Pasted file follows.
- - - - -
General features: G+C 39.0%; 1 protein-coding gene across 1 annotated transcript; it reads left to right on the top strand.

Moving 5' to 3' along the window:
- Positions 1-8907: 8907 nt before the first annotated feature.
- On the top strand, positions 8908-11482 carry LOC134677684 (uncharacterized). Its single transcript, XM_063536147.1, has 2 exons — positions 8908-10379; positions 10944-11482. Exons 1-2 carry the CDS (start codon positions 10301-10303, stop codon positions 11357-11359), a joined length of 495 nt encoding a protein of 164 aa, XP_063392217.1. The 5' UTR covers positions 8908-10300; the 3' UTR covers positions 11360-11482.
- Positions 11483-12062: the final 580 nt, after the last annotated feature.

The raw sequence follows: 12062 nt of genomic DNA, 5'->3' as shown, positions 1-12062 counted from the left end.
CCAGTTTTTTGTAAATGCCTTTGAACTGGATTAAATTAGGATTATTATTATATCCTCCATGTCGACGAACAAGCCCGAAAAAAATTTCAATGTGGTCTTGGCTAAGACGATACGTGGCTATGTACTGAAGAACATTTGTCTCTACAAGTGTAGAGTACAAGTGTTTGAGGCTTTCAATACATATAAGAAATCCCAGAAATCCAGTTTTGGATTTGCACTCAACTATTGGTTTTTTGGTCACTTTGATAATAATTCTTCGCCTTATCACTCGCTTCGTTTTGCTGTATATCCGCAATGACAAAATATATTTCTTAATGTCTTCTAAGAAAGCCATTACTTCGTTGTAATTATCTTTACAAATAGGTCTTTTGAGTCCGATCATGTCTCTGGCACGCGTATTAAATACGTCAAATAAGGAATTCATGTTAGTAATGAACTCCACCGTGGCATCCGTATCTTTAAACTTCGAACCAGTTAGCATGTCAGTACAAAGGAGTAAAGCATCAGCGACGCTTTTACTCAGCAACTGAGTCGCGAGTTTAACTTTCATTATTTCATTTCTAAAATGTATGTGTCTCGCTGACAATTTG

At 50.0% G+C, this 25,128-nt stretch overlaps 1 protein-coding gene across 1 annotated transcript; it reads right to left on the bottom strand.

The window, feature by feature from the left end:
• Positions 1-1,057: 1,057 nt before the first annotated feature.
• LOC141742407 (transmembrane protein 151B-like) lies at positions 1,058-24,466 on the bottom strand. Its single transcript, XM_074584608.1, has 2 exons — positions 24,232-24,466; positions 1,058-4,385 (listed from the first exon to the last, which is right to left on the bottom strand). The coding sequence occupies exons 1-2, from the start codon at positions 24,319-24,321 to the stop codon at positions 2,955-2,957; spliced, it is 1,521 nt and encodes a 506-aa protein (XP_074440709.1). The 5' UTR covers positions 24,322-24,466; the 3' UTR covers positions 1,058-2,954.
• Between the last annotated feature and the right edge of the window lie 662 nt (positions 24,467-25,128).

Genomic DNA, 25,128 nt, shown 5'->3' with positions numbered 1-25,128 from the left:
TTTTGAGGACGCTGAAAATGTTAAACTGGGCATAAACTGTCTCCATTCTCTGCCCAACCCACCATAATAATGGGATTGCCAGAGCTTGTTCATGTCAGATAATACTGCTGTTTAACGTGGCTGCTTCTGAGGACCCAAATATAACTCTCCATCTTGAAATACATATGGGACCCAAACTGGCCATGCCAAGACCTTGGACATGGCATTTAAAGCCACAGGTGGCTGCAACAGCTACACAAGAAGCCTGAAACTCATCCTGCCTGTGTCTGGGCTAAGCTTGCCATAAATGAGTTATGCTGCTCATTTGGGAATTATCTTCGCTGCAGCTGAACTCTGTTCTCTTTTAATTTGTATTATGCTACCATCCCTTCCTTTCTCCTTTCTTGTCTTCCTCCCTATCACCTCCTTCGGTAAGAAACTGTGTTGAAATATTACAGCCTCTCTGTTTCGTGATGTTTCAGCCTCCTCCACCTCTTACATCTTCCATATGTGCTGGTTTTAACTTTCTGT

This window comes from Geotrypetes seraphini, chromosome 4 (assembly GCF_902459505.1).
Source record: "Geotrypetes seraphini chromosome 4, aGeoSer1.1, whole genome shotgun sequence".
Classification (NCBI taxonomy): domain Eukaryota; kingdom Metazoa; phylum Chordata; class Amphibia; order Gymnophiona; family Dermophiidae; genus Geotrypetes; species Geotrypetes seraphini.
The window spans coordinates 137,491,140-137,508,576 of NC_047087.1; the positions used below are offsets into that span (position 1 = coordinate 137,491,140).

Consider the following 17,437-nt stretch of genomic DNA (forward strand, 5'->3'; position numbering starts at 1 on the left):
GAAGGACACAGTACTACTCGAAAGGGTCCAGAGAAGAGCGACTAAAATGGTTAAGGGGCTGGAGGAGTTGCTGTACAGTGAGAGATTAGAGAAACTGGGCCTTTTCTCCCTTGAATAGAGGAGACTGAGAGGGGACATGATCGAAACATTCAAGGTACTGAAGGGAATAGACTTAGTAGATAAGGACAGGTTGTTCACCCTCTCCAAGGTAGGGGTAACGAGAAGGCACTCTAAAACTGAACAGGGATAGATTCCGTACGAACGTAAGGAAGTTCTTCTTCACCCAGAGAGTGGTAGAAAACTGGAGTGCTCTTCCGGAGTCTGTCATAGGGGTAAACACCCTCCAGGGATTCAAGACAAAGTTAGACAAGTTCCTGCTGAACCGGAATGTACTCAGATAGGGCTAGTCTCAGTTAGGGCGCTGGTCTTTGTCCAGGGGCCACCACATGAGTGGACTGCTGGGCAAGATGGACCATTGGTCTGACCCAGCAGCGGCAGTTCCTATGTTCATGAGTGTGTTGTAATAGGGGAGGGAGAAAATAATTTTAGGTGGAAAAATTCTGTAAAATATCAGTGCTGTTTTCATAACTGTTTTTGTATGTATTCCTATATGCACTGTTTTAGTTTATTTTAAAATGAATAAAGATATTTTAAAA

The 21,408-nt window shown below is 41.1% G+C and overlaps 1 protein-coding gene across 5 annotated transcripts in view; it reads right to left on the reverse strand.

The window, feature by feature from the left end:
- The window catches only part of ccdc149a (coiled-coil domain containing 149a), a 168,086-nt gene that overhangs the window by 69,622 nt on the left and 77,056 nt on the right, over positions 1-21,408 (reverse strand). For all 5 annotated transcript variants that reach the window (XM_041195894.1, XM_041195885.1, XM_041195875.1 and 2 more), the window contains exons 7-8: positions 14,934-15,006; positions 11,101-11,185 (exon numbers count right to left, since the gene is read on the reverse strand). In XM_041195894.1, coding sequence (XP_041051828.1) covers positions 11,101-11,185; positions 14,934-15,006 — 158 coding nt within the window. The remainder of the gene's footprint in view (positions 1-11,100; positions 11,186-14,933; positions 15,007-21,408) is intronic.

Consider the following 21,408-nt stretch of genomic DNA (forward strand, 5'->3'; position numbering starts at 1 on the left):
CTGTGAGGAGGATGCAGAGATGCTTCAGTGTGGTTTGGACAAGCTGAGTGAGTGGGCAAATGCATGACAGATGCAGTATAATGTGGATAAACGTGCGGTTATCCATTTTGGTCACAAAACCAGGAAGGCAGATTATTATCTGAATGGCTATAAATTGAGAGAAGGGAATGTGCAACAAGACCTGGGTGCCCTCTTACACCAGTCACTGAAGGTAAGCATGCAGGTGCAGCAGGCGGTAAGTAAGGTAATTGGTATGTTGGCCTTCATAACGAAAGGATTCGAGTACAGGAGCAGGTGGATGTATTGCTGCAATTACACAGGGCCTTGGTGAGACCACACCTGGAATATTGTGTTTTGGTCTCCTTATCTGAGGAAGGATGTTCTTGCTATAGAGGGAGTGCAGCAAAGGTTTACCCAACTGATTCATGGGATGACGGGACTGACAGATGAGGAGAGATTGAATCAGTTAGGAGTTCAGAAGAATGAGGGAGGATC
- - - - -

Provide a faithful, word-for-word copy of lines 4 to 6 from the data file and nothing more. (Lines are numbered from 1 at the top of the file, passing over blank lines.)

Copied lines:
- On the top strand, positions 8908-11482 carry LOC134677684 (uncharacterized). Its single transcript, XM_063536147.1, has 2 exons — positions 8908-10379; positions 10944-11482. Exons 1-2 carry the CDS (start codon positions 10301-10303, stop codon positions 11357-11359), a joined length of 495 nt encoding a protein of 164 aa, XP_063392217.1. The 5' UTR covers positions 8908-10300; the 3' UTR covers positions 11360-11482.
- Positions 11483-12062: the final 580 nt, after the last annotated feature.

The raw sequence follows: 12062 nt of genomic DNA, 5'->3' as shown, positions 1-12062 counted from the left end.